Kabul: Insurgent attacks against foreign and Afghan forces in Afghanistan are down this summer, defying projections by intelligence analysts, General David Petraeus said.
The top commander in Afghanistan said attacks were down by "a few percent" for May and June, the beginning of the traditional annual fighting season, although he said the number of homemade bomb explosions had risen.
"June saw fewer insurgent attacks than last June and that`s quite significant and May was quite the same. So you have the first two months of comparison with the previous year is actually a reduction. July is trending that way. That is very significant," he told reporters in the Afghan capital on Saturday.
Intelligence analysts had predicted a rise in insurgent attacks of 18 to 30 percent on last year, Petraeus said, while he cautioned that it was too early to declare the insurgency had been significantly hit.
Petraeus made his comments to reporters travelling with new US Defense Secretary Leon Panetta, who was making his first visit to the country since taking up his new post on July 1.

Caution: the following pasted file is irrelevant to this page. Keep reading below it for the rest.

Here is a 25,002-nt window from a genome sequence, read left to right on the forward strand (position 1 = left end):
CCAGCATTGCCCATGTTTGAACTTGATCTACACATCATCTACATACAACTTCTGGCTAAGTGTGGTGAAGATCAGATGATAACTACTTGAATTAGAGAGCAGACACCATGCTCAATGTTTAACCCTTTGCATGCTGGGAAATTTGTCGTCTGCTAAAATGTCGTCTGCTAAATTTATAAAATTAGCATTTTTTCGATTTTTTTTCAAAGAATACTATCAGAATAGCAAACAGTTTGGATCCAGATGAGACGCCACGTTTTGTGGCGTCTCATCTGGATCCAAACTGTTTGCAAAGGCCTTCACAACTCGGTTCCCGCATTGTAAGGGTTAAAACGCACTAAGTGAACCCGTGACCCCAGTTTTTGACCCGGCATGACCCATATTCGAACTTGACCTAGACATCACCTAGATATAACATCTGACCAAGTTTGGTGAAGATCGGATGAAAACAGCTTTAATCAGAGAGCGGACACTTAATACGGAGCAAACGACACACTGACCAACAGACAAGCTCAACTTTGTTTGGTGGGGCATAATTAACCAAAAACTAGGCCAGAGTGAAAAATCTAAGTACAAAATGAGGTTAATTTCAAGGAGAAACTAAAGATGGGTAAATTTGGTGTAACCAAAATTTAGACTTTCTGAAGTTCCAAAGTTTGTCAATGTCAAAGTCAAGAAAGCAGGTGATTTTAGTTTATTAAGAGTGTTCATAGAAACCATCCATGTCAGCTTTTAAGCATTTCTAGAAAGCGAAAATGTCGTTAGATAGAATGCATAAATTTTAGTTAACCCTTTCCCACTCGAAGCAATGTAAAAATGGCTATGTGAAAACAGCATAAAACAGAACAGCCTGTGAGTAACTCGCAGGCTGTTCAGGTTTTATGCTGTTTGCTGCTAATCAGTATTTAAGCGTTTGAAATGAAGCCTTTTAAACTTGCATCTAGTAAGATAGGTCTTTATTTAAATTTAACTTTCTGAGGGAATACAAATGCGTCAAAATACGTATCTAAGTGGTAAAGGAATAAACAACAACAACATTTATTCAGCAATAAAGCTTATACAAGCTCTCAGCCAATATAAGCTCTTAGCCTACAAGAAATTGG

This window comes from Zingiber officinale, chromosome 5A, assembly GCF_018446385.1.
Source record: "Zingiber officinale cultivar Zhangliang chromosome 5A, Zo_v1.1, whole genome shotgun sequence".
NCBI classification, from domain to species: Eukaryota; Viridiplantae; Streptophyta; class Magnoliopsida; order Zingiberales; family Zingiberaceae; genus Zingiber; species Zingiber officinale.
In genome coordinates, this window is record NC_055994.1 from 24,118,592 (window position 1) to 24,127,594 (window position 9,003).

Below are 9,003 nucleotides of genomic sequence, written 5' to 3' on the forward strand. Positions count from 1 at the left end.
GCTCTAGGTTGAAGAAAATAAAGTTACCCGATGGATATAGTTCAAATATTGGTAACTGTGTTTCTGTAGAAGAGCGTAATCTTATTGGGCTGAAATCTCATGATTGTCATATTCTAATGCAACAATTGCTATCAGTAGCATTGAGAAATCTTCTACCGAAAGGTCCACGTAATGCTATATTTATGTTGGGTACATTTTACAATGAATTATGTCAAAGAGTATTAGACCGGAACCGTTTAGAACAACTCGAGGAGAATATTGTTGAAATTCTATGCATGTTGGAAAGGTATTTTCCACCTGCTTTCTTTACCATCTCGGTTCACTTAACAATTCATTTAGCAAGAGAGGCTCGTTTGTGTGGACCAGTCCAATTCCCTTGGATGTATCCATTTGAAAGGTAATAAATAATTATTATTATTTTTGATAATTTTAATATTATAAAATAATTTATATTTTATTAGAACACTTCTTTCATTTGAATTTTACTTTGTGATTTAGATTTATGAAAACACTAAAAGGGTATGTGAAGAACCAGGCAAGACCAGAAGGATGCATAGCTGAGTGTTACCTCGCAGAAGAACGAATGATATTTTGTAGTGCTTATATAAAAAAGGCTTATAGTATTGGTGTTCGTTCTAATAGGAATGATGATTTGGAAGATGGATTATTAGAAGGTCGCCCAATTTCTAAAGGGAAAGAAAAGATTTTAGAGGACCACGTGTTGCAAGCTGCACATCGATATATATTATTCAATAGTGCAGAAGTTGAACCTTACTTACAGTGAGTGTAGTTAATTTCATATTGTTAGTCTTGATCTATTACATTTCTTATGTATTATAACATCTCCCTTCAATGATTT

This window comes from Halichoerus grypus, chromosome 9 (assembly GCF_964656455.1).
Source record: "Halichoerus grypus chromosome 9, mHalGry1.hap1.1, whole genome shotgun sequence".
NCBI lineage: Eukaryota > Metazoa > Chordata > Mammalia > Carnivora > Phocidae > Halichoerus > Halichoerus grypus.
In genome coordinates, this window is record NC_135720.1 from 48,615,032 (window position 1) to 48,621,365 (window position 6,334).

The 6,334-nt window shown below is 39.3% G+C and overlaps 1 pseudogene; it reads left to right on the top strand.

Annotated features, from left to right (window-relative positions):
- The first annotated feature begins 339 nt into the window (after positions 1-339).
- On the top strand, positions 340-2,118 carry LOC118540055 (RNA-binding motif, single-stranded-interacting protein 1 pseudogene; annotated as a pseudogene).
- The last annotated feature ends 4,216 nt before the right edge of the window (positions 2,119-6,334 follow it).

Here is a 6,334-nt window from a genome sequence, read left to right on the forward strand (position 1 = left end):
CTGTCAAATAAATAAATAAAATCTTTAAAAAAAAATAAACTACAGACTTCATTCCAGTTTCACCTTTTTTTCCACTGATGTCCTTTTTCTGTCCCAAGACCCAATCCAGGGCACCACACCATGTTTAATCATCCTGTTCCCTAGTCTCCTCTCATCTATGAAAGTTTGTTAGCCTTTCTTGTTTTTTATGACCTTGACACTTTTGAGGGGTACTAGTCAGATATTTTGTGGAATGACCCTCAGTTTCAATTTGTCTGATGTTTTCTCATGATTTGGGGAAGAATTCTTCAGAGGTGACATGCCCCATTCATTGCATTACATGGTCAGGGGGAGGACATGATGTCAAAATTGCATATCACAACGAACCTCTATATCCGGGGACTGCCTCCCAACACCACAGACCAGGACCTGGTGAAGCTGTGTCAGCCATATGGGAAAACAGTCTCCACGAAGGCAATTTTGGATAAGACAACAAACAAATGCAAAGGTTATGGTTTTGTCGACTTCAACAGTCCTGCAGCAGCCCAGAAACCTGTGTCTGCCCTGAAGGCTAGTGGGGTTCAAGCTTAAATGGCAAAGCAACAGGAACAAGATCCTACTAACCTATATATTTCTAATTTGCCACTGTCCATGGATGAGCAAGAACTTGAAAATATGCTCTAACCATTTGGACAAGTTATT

Petraeus is due to step down as the top commander in Afghanistan in mid-July and take over Panetta`s old position of CIA director in September.
He made his comments as US and other coalition forces prepare to begin a gradual drawdown of combat troops, with all due to go home by the end of 2014.
US President Barack Obama has announced the withdrawal of the first 10,000 of nearly 100,000 US forces from Afghanistan this year, with another 23,000 to leave by the end of next summer.
The speed of the exit has been criticised by top Republican senators as "risky" and a threat to progress made against the Taliban.
Both Petraeus and Admiral Mike Mullen, the chairman of the Joint Chiefs of Staff, have said Obama`s plan was more "aggressive" than they had recommended.